“[Show] results reflect the world economic situation,” said a report by the British Jewellers Association, “much interest but extreme caution by buyers.”

Still, there were sunny corners: High-end watch vendors and dealers in electroformed gold jewelry did well. There were more gold and gold-plated watches, more glistening yellow gold jewelry, and more use of colored gems. Breakthroughs were announced in long-life watch batteries and gem testing. And the fair was the largest it has ever been, with 2,020 exhibitors (548 watch and clock firms, 1,133 in jewelry, the rest in related industries) from 19 lands.

Indeed, though “European” in title (Germany had the most vendors), the show is now worldwide in scope. This year a third building was opened just for vendors from Hong Kong, Japan, Singapore and first-time exhibitor Taiwan. (Only four years ago, Hong Kong became the first Asian group to be admitted.) Still awaiting entry is Thailand, whose government doesn’t yet meet the show’s free-trade and anti-counterfeiting requirements for admission. However, 26 Thai firms held their own mini-fair for the second year in a nearby restaurant.


The watch and clock segment of this year’s Basel fair celebrated technology, past and present.

The Swiss continued to enjoy success with their mid- and high-end mechanical watches. While quartz watches dominate the global market and world output of mechanicals is falling, sales of Swiss mechanicals have grown steadily since 1987. Though only 7% of Swiss unit sales in 1990, they represented 42% of the value. That strong revival was evident at Basel.

More than half of all new Swiss watches shown were mechanicals, especially self-winding automatics. Indeed, there were more new developments in mechanical time — from 8-day tourbillon designs to the world’s slimmest perpetual calendar with moon phases — than ever in the show’s history. A number of firms now offer mechanical and quartz versions of their watches; a few also offer timepieces combining quartz and electronic features ( Read more: stuhrling original watches review). Even ETA, world leader in quartz movements, debuted a new mechanical perpetual calendar movement specifically designed, said a spokesman, to “help watch producers and retailers respond to the marked revival in demand for mechanical watches.”

Grip: Meanwhile, multi-function watches (sports, chronographs, divers) tightened their grip on the global watch industry. Chronographs, especially, were so prevalent at mid- and high-price levels that one overwhelmed fair official dubbed 1991 “the year of the chronograph.” That dominance, said watch and movement makers, will continue through the early ’90s.

Newcomers in the over-$1,000 chrono crowd included Breitling’s Chrono Shark, leader of a new line water resistant to 330 meters; Lucian Rochat’s Royal Sub Chrono, the only high frequency self-winding chrono resistant to 500 meters; Sector’s SGE500 quartz chrono series; TAG-Heuer’s quartz Formula 1 chrono; Cartier’s stainless steel Pasha automatic; Jaeger LeCoultre’s Herion chronograph with alarm, seconds hand and date calendar; IWC’s (International Watch Co.) Ingenieur Chrono Alarm, combining the world’s smallest mechanical chronograph movement with quartz-controlled time and an electronic alarm; Zodiac’s Gold Point automatic and Universal Geneve’s new Compax automatic model. New chronographs for women — unique in a field dominated by large-sized watches — included Baume & Mercier’s Transpacific model; Sector’s SGE 100 women’s chrono; and Cartier’s new Round Santos models. Cyma, Movado and Raymond Weil debuted under-$1,000 chronos.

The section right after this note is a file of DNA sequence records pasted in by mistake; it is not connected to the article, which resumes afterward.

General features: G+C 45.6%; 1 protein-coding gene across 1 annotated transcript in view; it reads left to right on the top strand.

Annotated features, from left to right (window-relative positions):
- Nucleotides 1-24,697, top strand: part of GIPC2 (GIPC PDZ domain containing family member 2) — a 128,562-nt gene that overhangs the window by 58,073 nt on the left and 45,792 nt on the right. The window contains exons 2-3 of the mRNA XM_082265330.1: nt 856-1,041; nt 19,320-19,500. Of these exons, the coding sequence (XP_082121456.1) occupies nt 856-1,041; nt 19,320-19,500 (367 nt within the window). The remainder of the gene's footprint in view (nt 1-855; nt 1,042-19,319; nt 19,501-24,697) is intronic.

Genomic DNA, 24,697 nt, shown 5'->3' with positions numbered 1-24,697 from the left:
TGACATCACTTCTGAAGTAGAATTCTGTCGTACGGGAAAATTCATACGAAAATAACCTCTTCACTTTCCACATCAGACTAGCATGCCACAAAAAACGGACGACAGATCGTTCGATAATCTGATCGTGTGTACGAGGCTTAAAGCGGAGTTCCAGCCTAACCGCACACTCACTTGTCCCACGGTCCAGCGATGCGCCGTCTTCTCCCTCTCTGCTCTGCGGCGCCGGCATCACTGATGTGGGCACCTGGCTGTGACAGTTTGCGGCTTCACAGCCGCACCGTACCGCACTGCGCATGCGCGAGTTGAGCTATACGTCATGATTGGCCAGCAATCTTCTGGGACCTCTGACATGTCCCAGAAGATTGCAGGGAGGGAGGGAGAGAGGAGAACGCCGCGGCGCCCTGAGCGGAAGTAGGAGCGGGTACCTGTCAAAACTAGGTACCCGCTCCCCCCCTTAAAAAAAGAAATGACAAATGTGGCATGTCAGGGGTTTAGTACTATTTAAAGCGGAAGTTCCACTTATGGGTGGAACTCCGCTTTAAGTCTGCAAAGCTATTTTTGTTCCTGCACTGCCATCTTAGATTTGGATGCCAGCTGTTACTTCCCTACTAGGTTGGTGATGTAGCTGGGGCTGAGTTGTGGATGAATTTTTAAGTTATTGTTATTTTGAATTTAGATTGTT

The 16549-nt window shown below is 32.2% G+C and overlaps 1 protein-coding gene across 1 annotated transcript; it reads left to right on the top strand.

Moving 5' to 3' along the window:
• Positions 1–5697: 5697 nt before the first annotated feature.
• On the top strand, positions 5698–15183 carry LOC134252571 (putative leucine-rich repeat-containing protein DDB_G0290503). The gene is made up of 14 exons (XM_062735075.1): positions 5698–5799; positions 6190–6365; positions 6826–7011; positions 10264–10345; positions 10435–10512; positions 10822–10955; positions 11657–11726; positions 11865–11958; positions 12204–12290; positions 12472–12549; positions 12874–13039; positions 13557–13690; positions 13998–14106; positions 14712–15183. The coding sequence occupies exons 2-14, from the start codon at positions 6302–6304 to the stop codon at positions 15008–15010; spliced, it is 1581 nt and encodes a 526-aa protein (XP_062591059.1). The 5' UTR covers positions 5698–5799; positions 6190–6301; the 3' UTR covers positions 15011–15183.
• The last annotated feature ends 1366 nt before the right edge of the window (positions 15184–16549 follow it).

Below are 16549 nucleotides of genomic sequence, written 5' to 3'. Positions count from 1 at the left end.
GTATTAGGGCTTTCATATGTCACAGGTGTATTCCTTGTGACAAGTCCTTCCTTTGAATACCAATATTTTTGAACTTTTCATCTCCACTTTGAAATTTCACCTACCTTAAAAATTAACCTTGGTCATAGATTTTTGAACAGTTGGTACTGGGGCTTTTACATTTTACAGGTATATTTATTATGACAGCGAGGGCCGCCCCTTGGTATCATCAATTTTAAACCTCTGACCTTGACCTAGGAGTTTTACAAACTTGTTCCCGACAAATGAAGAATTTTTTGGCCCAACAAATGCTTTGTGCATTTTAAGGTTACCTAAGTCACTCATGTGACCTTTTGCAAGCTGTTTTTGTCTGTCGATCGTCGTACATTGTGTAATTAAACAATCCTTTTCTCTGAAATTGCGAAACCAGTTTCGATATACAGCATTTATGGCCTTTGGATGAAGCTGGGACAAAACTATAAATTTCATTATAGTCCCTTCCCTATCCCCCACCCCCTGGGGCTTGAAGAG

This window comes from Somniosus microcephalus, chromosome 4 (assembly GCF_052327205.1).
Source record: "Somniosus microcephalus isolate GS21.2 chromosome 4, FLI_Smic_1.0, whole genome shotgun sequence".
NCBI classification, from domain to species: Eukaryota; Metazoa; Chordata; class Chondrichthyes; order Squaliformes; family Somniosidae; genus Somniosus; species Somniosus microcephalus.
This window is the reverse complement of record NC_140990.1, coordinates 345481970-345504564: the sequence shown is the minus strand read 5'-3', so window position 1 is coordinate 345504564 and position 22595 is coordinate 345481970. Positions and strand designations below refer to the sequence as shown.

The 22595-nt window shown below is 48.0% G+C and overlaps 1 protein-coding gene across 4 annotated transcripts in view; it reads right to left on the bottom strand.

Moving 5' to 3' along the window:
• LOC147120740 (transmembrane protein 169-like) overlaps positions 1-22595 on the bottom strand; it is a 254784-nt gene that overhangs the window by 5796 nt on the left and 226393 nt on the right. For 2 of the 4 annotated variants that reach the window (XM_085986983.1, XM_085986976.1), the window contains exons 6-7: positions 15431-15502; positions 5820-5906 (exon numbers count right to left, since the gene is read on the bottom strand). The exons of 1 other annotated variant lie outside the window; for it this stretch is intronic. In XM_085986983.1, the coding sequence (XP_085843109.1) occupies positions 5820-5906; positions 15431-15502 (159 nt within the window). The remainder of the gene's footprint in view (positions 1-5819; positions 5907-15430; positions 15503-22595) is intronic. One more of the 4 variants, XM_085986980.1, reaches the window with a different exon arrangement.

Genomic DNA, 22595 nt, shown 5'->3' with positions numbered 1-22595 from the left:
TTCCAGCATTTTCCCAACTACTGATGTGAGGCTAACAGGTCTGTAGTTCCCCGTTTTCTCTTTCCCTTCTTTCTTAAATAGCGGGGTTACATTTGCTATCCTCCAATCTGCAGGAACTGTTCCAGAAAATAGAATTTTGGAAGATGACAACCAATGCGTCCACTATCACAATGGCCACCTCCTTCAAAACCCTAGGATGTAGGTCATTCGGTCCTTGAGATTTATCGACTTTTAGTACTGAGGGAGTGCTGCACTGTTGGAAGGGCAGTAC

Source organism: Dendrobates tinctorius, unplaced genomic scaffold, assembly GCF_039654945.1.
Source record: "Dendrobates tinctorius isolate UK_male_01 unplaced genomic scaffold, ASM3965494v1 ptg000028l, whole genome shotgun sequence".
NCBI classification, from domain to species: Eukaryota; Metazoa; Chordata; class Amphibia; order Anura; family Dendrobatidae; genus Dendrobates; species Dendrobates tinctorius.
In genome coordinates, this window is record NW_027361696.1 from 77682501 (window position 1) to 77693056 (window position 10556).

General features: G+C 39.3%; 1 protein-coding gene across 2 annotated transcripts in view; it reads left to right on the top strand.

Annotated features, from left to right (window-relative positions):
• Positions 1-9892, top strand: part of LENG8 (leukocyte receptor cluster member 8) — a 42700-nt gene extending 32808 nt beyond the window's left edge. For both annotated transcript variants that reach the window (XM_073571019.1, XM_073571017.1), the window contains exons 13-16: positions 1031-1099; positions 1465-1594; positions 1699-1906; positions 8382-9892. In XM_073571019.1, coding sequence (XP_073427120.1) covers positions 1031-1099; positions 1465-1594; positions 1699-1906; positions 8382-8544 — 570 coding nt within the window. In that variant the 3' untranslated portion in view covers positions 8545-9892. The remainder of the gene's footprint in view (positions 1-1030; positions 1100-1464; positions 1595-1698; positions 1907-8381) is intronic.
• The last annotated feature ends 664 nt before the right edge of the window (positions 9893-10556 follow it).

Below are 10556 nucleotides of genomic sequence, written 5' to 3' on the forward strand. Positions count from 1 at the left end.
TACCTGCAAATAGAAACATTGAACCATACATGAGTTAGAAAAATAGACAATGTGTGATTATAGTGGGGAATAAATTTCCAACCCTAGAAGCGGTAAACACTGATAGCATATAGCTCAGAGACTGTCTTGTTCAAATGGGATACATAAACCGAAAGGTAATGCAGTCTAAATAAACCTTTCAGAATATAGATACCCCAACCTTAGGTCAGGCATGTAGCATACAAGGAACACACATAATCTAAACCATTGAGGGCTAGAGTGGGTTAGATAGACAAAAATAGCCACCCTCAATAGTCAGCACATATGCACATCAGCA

Color treatments on chrono dials and subdials also were hot. Thus Seiko, which had a strong seller with a red and blue dial, plans more chronos with other color variations for fall.

Unique: The popularity of chronos and complicated watches has renewed consumer interest in other mechanical and multi-function watches:

* Chronometers (very precise watches which pass tough tests to be certified by the official Swiss chronometer agency). TAG-Heuer, a leader in high-tech sport watches, unveiled its self-winding S/el Chronometer, its first, in response to U.S. demand and will bring 500 here this year. Rolex is expanding the rating of chronometers for women in its Oyster line.

* 24-hour watches which show two time zones simultaneously. TAG-Heuer‘s new GMT has an extra hand that circles the dial every 24 hours and a rotating bezel with hour markings. Delma’s Meridian has two 24-hour displays on its dial and a rotating bezel marked with 22 world cities.

* Calendar watches. Vacheron Constantin and Movado both debuted watches which show the date (1 to 31) on the dial rim with a pointer. The Master of Business watch for businesspeople from Pointer of Switzerland and Ronda SA has a sixth hand to show the current week (on the dial rim) and month (on the bezel).

* Perpetual calendars. Newcomers in this growing niche included Seiko’s sleek mid-priced model; Cartier’s Ronde Santos chronograph with the world’s smallest perpetual calendar; Breitling’s self-winding Astromat QP moonphase chrono, and luxury watchmaker Gerald Genta’s model with open-faced engraved movement, minute repeater and 59 ct. of diamonds on bezel and bracelet.

Sports time: Sports watches rivaled chronos as the industry’s white-hot sellers. Pulsar, a top-selling U.S. mid-price brand, announced a new collection called “TechGear,” topped by a two-tone chrono. TAG-Heuer launched the 1500 series, a step up from its 1000 line of basic divers’ watches. Rolex added a new stainless steel line called Monarch. Citizen debuted Aqualand II ($695), the first professional divers’ watch with an analog depth indicator, while Casio introduced women’s versions of its Oceanus series.